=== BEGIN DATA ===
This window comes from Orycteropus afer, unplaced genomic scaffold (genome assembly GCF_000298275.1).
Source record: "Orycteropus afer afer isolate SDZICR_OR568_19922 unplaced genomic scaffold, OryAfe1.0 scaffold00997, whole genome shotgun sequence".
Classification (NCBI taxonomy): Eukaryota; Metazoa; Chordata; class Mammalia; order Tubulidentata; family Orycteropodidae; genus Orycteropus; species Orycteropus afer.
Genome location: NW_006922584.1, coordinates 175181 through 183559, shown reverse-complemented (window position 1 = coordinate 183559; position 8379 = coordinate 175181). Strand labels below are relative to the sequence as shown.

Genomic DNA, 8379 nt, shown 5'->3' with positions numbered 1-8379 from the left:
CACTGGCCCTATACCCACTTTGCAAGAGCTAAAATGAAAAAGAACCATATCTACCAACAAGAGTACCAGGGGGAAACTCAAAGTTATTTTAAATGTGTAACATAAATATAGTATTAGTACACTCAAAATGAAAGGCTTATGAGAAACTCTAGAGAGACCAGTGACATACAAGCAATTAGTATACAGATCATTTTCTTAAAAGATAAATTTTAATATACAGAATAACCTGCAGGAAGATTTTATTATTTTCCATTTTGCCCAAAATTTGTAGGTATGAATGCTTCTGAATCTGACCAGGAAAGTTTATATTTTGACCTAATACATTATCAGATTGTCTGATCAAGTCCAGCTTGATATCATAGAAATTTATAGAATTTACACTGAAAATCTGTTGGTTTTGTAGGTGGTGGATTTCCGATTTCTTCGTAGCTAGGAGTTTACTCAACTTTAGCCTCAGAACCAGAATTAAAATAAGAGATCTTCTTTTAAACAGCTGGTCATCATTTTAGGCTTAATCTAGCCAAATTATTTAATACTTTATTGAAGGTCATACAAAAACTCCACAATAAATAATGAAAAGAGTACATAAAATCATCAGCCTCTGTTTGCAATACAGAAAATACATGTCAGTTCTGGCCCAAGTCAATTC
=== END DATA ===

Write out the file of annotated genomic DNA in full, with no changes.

This window comes from Orycteropus afer, unplaced genomic scaffold (genome assembly GCF_000298275.1).
Source record: "Orycteropus afer afer isolate SDZICR_OR568_19922 unplaced genomic scaffold, OryAfe1.0 scaffold00997, whole genome shotgun sequence".
Classification (NCBI taxonomy): Eukaryota; Metazoa; Chordata; class Mammalia; order Tubulidentata; family Orycteropodidae; genus Orycteropus; species Orycteropus afer.
Genome location: NW_006922584.1, coordinates 175181 through 183559, shown reverse-complemented (window position 1 = coordinate 183559; position 8379 = coordinate 175181). Strand labels below are relative to the sequence as shown.

Genomic DNA, 8379 nt, shown 5'->3' with positions numbered 1-8379 from the left:
CACTGGCCCTATACCCACTTTGCAAGAGCTAAAATGAAAAAGAACCATATCTACCAACAAGAGTACCAGGGGGAAACTCAAAGTTATTTTAAATGTGTAACATAAATATAGTATTAGTACACTCAAAATGAAAGGCTTATGAGAAACTCTAGAGAGACCAGTGACATACAAGCAATTAGTATACAGATCATTTTCTTAAAAGATAAATTTTAATATACAGAATAACCTGCAGGAAGATTTTATTATTTTCCATTTTGCCCAAAATTTGTAGGTATGAATGCTTCTGAATCTGACCAGGAAAGTTTATATTTTGACCTAATACATTATCAGATTGTCTGATCAAGTCCAGCTTGATATCATAGAAATTTATAGAATTTACACTGAAAATCTGTTGGTTTTGTAGGTGGTGGATTTCCGATTTCTTCGTAGCTAGGAGTTTACTCAACTTTAGCCTCAGAACCAGAATTAAAATAAGAGATCTTCTTTTAAACAGCTGGTCATCATTTTAGGCTTAATCTAGCCAAATTATTTAATACTTTATTGAAGGTCATACAAAAACTCCACAATAAATAATGAAAAGAGTACATAAAATCATCAGCCTCTGTTTGCAATACAGAAAATACATGTCAGTTCTGGCCCAAGTCAATTC